E-book Invites Young Readers to Discover How a Fish Fossil Exists in an Egyptian Desert

After devoting 25 years to the teaching profession, Mary Hanson was seeking “out of the box professional development opportunities.”

“I was at the point in my career where I was looking for (more than) just getting another master’s degree or license,” said Hanson, who teaches fourth grade for the Whitehall (Wisc.) Memorial School District. She applied to participate in a federally-funded grant project that sought to equip elementary school teachers with practical strategies for integrating literacy with the NGSS in their classrooms.

Hanson was accepted into the program (Using Children’s Literature to Teach Science), which was run out of the University of Wisconsin-Stout, and the experience not only expanded her skill, but broadened her professional network. Hanson learned through Shelley Lee, one of the program’s coordinators, that NSTA was seeking new authors to add to its publishing roster.

“Being an author was always something that I wanted to do,” Hanson confessed. “It’s been on my bucket list since I was a kid. So, I looked up more information on the NSTA website, I started sending emails, and there I was, on my way to becoming an author.”

Hanson admits that she initially saw her idea getting published as a “regular book,” but changed her mind after personally experiencing one of NSTA’s eBook+ Kids interactive e-books.

“I realized that this format was not just going to be the process of making my book available online,” she explained. “You have to experience an NSTA eBook+ for Kids to fully understand it. Once I did, I started seeing how I could arrange lessons to support the e-book’s learnings in my classroom, via my Smartboard, via interactives. I told myself, ‘I can do this!’”

Hanson’s interactive e-book, Fish Out of Water, focuses on earth science, a subject she is passionate about and loves teaching.

“It’s mind-blowing thinking about the planet that we are on and what’s literally going on under our feet while we go along with our daily lives,” she said. “Just think of the huge amount of time that the earth has been here and what’s been happening all along! And then think about the short time that humans have been on the planet and how it’s changed ever since. Kids get really excited learning about things they’ve never thought about before.”

Fish Out of Water takes students on an expedition to a paleontological site in the Egyptian dessert. Led by 10-year-old Kat, a student paleontologist, who communicates with her readers via video chat, students will discover just how a fossil fish came to exist in such a dry, arid place; help Kat identify the age of the fossil; and learn how fossils can be used to understand the earth’s surface and how/why it changes over time. Kat’s expedition is like a puzzle, Hanson explained, one that students work to complete as they progress throughout the book.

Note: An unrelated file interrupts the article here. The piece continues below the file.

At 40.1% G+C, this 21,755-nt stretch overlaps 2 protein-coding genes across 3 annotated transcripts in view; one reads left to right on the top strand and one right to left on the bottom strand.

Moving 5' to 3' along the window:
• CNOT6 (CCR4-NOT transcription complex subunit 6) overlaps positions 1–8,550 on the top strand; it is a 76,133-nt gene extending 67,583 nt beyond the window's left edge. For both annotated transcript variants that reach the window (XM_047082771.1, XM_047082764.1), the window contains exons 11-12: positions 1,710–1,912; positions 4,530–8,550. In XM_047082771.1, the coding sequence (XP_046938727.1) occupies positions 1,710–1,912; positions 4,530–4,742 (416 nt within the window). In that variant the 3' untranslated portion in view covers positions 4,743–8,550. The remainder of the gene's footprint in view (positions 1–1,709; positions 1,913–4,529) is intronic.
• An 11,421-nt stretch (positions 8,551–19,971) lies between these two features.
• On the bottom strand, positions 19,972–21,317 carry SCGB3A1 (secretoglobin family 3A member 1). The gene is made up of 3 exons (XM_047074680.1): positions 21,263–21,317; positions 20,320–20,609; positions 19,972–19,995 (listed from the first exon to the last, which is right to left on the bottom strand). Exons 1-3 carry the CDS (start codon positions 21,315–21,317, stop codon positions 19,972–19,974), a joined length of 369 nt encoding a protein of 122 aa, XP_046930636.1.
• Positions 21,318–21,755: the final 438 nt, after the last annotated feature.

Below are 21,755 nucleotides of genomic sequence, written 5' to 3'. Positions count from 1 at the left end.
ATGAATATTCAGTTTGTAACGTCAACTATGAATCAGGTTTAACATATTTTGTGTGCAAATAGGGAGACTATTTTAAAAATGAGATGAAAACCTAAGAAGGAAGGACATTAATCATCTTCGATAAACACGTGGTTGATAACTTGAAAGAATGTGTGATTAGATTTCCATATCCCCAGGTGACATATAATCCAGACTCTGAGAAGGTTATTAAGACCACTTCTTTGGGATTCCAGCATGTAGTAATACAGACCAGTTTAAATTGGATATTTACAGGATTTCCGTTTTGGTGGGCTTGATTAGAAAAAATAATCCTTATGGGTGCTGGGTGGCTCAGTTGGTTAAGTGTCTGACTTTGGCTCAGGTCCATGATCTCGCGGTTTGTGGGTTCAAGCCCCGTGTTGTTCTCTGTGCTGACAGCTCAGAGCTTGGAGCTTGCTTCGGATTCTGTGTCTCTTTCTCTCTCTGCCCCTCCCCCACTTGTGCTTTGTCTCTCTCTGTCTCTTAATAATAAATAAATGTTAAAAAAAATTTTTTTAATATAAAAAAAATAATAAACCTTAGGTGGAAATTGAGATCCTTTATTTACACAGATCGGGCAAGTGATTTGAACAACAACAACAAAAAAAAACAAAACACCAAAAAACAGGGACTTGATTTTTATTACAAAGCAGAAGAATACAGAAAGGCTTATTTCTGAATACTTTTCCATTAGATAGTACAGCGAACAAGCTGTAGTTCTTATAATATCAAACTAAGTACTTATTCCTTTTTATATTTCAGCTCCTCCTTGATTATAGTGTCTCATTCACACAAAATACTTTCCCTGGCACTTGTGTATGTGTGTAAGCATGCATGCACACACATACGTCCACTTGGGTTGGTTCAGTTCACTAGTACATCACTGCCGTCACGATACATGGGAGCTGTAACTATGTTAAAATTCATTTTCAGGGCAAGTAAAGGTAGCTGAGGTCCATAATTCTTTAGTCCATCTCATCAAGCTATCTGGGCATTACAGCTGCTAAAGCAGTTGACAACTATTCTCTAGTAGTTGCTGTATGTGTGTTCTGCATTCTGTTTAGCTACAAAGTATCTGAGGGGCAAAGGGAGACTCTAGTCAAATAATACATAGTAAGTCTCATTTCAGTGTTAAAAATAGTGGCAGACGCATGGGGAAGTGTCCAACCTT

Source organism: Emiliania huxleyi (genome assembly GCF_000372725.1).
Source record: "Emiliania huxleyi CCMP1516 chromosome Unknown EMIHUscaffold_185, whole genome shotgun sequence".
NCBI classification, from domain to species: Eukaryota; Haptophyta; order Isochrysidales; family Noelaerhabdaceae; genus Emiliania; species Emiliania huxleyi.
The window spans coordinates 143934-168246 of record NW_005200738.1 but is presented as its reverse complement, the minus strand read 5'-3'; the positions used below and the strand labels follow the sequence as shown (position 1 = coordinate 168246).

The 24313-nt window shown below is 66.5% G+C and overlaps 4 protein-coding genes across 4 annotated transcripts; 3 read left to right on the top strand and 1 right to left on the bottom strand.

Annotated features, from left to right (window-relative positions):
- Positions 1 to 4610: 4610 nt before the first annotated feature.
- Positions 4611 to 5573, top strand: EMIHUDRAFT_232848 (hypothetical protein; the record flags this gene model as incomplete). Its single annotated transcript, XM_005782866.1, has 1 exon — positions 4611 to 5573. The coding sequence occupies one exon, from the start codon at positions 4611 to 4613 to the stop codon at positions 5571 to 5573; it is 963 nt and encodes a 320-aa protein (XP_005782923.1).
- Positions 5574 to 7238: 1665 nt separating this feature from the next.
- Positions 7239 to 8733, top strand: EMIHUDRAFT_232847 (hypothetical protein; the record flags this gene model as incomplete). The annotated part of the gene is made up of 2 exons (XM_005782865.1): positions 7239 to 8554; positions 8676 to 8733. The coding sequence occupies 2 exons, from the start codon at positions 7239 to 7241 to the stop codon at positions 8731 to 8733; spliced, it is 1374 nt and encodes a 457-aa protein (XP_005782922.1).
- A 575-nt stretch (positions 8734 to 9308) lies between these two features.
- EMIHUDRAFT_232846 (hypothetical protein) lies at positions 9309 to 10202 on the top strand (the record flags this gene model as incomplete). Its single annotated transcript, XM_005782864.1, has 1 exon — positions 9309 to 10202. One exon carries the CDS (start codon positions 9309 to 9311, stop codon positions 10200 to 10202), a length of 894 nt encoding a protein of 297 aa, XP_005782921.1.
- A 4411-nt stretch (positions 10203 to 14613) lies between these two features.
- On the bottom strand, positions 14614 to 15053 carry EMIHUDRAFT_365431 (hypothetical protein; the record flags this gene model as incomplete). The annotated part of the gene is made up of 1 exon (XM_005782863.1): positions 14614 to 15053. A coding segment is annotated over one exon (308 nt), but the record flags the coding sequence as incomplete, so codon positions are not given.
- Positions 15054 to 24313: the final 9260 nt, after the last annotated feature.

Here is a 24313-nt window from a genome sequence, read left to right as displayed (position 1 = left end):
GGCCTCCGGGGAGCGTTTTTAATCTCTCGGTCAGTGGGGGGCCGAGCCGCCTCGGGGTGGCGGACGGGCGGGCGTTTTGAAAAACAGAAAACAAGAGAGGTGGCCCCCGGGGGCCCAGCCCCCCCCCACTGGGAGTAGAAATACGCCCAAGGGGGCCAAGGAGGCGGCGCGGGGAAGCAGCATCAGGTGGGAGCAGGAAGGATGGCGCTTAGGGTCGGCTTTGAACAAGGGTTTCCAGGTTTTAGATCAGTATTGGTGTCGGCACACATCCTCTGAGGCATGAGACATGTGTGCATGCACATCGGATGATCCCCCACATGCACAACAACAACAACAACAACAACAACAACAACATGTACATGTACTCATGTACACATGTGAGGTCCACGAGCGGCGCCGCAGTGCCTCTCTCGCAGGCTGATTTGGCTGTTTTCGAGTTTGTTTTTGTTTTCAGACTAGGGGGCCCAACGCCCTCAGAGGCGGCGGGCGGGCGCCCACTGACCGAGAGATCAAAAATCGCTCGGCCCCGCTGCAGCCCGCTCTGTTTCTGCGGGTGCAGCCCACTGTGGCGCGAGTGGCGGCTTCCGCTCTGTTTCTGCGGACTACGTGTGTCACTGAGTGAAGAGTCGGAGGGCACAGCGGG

In compiling her content, the author drew from real-life experiences like the time she took her own sons to visit Yellowstone National Park.

“The water was bubbling up because the crust is thin,” Hanson recalled. “We walked over a bridge that was right over the caldera. We could smell something coming from inside the earth!

“I’ve always had a strong need to understand things, especially the planet. I always want to know more and then share what I learn with others!”

Science, social studies, and writing, three subjects that Hanson enjoys teaching most, were brought together in her e-book, which is specifically written about one, 4th-grade science standards: Code 4 ESS1-1.

Even before the Wisconsin Department of Education formally adopted the NGSS, Hanson said that her rural, progressive school district enthusiastically embraced the standards and set out to revamp its entire science curriculum.

“We’ve been working for a few years in our district on rewriting our curriculum to meet the NGSS, and we think it’s pretty good,” Hanson said. “At first it seems like there is so much: Crossing-cutting concepts, core disciplinary ideas, connections to be made with both literature and math standards. But once you learn how to read the standards and understand how they work, it’s not so bad.”

The writer has another e-book in the works which will be based on an upcoming trip to Iceland.

“My favorite part of earth science is plate tectonics,” Hanson said. “In Iceland, you can see the North American and European tectonic plates pulling apart. Most of the time, this activity occurs underneath the ocean, so you cannot see it. That’s what makes Iceland so special.

“My next book will follow my character Kat to Iceland where she will help her friend Alfred, a student geologist, crack a mysterious case.”

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